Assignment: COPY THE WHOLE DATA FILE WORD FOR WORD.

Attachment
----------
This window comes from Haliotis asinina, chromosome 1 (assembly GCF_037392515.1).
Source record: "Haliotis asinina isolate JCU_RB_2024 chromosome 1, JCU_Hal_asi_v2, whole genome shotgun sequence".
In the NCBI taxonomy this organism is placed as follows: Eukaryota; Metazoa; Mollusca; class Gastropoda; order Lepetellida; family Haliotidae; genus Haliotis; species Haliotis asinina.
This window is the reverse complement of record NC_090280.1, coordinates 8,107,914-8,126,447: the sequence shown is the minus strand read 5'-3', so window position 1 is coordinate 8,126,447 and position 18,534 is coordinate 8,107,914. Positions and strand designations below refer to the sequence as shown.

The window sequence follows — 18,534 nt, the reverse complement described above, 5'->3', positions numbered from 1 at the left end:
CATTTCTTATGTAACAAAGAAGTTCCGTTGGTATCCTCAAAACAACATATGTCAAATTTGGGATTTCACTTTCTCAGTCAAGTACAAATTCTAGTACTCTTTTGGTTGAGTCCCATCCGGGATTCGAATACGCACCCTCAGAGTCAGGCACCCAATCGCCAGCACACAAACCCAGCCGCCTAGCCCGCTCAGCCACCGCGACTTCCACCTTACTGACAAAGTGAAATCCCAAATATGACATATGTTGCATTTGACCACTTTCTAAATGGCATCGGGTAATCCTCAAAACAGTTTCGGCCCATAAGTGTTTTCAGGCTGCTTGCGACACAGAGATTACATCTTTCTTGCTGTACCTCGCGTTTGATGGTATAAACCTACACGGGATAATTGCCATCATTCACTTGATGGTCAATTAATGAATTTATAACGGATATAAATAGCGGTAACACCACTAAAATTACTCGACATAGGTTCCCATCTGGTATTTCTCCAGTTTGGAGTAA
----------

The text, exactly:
This window comes from Haliotis asinina, chromosome 1 (assembly GCF_037392515.1).
Source record: "Haliotis asinina isolate JCU_RB_2024 chromosome 1, JCU_Hal_asi_v2, whole genome shotgun sequence".
In the NCBI taxonomy this organism is placed as follows: Eukaryota; Metazoa; Mollusca; class Gastropoda; order Lepetellida; family Haliotidae; genus Haliotis; species Haliotis asinina.
This window is the reverse complement of record NC_090280.1, coordinates 8,107,914-8,126,447: the sequence shown is the minus strand read 5'-3', so window position 1 is coordinate 8,126,447 and position 18,534 is coordinate 8,107,914. Positions and strand designations below refer to the sequence as shown.

The window sequence follows — 18,534 nt, the reverse complement described above, 5'->3', positions numbered from 1 at the left end:
CATTTCTTATGTAACAAAGAAGTTCCGTTGGTATCCTCAAAACAACATATGTCAAATTTGGGATTTCACTTTCTCAGTCAAGTACAAATTCTAGTACTCTTTTGGTTGAGTCCCATCCGGGATTCGAATACGCACCCTCAGAGTCAGGCACCCAATCGCCAGCACACAAACCCAGCCGCCTAGCCCGCTCAGCCACCGCGACTTCCACCTTACTGACAAAGTGAAATCCCAAATATGACATATGTTGCATTTGACCACTTTCTAAATGGCATCGGGTAATCCTCAAAACAGTTTCGGCCCATAAGTGTTTTCAGGCTGCTTGCGACACAGAGATTACATCTTTCTTGCTGTACCTCGCGTTTGATGGTATAAACCTACACGGGATAATTGCCATCATTCACTTGATGGTCAATTAATGAATTTATAACGGATATAAATAGCGGTAACACCACTAAAATTACTCGACATAGGTTCCCATCTGGTATTTCTCCAGTTTGGAGTAA